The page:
As free agency approached, the idea that the Dallas Cowboys would make a splash in the free agency pool grew to a boiling point. Most notably, Earl Thomas felt like a virtual lock in free agency as he and the Cowboys flirted with each other several times over the last year. The Dallas Cowboys called off the pursuit when they opted not to meet his contract demands. Even after Earl Thomas landed his deal with the Baltimore Ravens, names like Eric Berry and Clayton Geathers came through The Star only to leave without deals. Cowboys Nation seemed destined for another offseason of one year deals offered to second and third tier free agents.
And then the Robert Quinn reports began.
When the news first broke of a potential union between the Miami Dolphins edge rusher and the Dallas Cowboys, the compensation focused on a 2020 fourth round pick. Even at that price, Quinn was going to be a nice addition for the Cowboys. At the price they paid yesterday, Robert Quinn is a steal.
Over the past several years, we’ve seen teams make trades for players on expiring contracts for late round picks and wondered, “how come the Cowboys weren’t in on that?”
One trade that comes to mind is the deal the Jacksonville Jaguars made for Marcell Dareus in October of 2017.
At a time when the Dallas Cowboys could have used some run defense in the middle of their line, the Jaguars sent a conditional sixth round pick in 2018 for the Bills former first round pick. It was really nice value for a player who was a legit run stuffer.
Now the Cowboys have finally made a move of their own by trading for the disruptive Robert Quinn.
He’ll immediately slot in as the starter at right defensive end and brings legit pass rushing destruction to the Dallas Cowboys. Finally they have a pair of defensive ends that have the potential to wreak havoc on opposing offenses.
According to Clarence Hill, Quinn comes to Dallas on a reworked contract that will decrease his base salary to $8 million, but allow him to earn up to $10 million in incentives.
Quinn has a chance to make $10 million wth seven sacks if you include the Cowboys salary and $1 million roster bonus already given to him by the Dolphins. https://t.co/Ht6fyoc29R
Over the course of his eight seasons in the NFL, Quinn’s averaged 8.6 sacks per season and 13.9 games played per year. If you were to prorate his sack total over a 16 game season, he’d average right around 10 sacks a season for his eight seasons. For reference, DeMarcus Lawrence averages 6.8 sacks a season for his career and eight sacks per 16 games.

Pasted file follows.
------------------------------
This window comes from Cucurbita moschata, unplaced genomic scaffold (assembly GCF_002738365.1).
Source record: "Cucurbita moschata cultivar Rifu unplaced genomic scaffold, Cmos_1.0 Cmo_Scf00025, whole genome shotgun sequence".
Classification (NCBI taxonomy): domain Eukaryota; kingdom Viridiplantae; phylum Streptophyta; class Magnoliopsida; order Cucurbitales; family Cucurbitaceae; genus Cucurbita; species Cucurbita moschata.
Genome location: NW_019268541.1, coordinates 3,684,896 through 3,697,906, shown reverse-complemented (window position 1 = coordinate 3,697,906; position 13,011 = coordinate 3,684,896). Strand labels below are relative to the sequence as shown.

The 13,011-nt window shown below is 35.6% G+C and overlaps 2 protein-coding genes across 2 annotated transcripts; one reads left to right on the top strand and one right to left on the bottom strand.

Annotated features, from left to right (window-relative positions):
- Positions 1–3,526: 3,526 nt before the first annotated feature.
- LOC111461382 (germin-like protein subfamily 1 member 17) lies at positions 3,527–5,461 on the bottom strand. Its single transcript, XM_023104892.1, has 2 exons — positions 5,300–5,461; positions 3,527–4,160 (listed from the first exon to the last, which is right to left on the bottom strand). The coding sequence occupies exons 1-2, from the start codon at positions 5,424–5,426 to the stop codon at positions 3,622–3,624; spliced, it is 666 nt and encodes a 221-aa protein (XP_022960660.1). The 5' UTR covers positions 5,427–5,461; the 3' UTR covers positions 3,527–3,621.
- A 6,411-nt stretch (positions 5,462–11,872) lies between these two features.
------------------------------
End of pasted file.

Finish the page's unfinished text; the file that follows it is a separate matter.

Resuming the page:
That’s the kind of player that the Dallas Cowboys are getting in Robert Quinn. Disruptive.
According to Pro Football Focus, which tracks total pressures as sacks, hurries, pressures, and QB hits, Robert Quinn finished with 39 in 2018, which was good for 38th in the NFL among edge players (3-4 OLB’s and 4-3 DE’s). Sure, 38th doesn’t sound very good, but consider that he was only three total pressures behind Chandler Jones. Chandler Jones is widely considered one of the best 4-3 defensive ends in the NFL. Only DeMarcus Lawrence had more pressures for the Dallas Cowboys than Quinn did, and he had a lot more; 63. Randy Gregory came in just behind Quinn with 37 in 14 games, but with his status uncertain to start the season, the Cowboys needed to bring in Quinn.
In Pro Football Focus’ “stops” category, which is defined as a play that results in a “loss” for the defense, Quinn finished 33rd with 23. Aside from DeMarcus Lawrence who had 44 stops, tied for 4th in the NFL, no defensive end for the Cowboys had more than 12 stops.
Now Robert Quinn comes to Dallas where he won’t be the focal point of opposing offense’s game plans. With teams having to focus their attention on DeMarcus Lawrence, Quinn will get to see more 1-on-1’s in pass rushing situations. In the run game, opposing offensive coordinators will be so concerned with getting to the second level to limit the damage by Jaylon Smith, Leighton Vander Esch, and Sean Lee, that Quinn will be disruptive on that front as well.
Of any move the Dallas Cowboys have made in the last couple of years, this one might be the best. Yes, drafting Leighton Vander Esch was huge and trading for Amari Cooper might have saved the season, but bringing in Robert Quinn might have taken the Dallas Cowboys from playoff participants to legitimate Super Bowl contenders.
There’s a lot that could change between now and week one of the NFL season, but with the Robert Quinn addition, there’s no reason to believe that the Dallas Cowboys won’t be pushing to represent the NFC in the Super Bowl.